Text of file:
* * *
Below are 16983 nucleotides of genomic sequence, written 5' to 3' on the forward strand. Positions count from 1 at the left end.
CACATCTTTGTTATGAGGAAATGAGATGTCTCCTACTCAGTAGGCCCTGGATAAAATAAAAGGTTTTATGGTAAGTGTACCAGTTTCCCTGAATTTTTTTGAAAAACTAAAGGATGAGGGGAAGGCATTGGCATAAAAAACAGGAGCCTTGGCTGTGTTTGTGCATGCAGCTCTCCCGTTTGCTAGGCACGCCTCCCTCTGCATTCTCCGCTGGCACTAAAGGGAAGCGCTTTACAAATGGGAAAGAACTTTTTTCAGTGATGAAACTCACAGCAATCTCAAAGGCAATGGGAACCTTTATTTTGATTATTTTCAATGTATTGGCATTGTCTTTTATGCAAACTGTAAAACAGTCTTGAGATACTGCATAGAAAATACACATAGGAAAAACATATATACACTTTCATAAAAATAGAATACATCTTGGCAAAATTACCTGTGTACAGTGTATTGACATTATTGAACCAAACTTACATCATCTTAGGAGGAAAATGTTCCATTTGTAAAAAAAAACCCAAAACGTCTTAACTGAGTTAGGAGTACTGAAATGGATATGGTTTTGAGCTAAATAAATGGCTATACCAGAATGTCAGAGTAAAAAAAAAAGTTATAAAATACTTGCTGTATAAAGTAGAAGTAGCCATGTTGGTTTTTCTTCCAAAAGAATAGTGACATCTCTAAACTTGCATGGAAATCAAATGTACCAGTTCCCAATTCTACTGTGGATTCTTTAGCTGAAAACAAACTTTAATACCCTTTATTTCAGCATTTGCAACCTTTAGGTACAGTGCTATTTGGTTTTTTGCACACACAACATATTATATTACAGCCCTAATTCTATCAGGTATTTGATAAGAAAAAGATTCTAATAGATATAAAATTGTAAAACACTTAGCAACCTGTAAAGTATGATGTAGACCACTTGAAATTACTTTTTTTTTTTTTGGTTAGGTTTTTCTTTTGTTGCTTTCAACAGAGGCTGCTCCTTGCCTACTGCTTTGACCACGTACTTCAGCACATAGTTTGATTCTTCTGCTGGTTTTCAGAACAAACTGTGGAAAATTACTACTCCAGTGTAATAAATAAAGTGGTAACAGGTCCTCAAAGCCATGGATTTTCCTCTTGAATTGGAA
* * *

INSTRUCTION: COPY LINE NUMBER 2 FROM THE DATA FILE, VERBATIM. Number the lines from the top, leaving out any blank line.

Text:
CACATCTTTGTTATGAGGAAATGAGATGTCTCCTACTCAGTAGGCCCTGGATAAAATAAAAGGTTTTATGGTAAGTGTACCAGTTTCCCTGAATTTTTTTGAAAAACTAAAGGATGAGGGGAAGGCATTGGCATAAAAAACAGGAGCCTTGGCTGTGTTTGTGCATGCAGCTCTCCCGTTTGCTAGGCACGCCTCCCTCTGCATTCTCCGCTGGCACTAAAGGGAAGCGCTTTACAAATGGGAAAGAACTTTTTTCAGTGATGAAACTCACAGCAATCTCAAAGGCAATGGGAACCTTTATTTTGATTATTTTCAATGTATTGGCATTGTCTTTTATGCAAACTGTAAAACAGTCTTGAGATACTGCATAGAAAATACACATAGGAAAAACATATATACACTTTCATAAAAATAGAATACATCTTGGCAAAATTACCTGTGTACAGTGTATTGACATTATTGAACCAAACTTACATCATCTTAGGAGGAAAATGTTCCATTTGTAAAAAAAAACCCAAAACGTCTTAACTGAGTTAGGAGTACTGAAATGGATATGGTTTTGAGCTAAATAAATGGCTATACCAGAATGTCAGAGTAAAAAAAAAAGTTATAAAATACTTGCTGTATAAAGTAGAAGTAGCCATGTTGGTTTTTCTTCCAAAAGAATAGTGACATCTCTAAACTTGCATGGAAATCAAATGTACCAGTTCCCAATTCTACTGTGGATTCTTTAGCTGAAAACAAACTTTAATACCCTTTATTTCAGCATTTGCAACCTTTAGGTACAGTGCTATTTGGTTTTTTGCACACACAACATATTATATTACAGCCCTAATTCTATCAGGTATTTGATAAGAAAAAGATTCTAATAGATATAAAATTGTAAAACACTTAGCAACCTGTAAAGTATGATGTAGACCACTTGAAATTACTTTTTTTTTTTTTGGTTAGGTTTTTCTTTTGTTGCTTTCAACAGAGGCTGCTCCTTGCCTACTGCTTTGACCACGTACTTCAGCACATAGTTTGATTCTTCTGCTGGTTTTCAGAACAAACTGTGGAAAATTACTACTCCAGTGTAATAAATAAAGTGGTAACAGGTCCTCAAAGCCATGGATTTTCCTCTTGAATTGGAA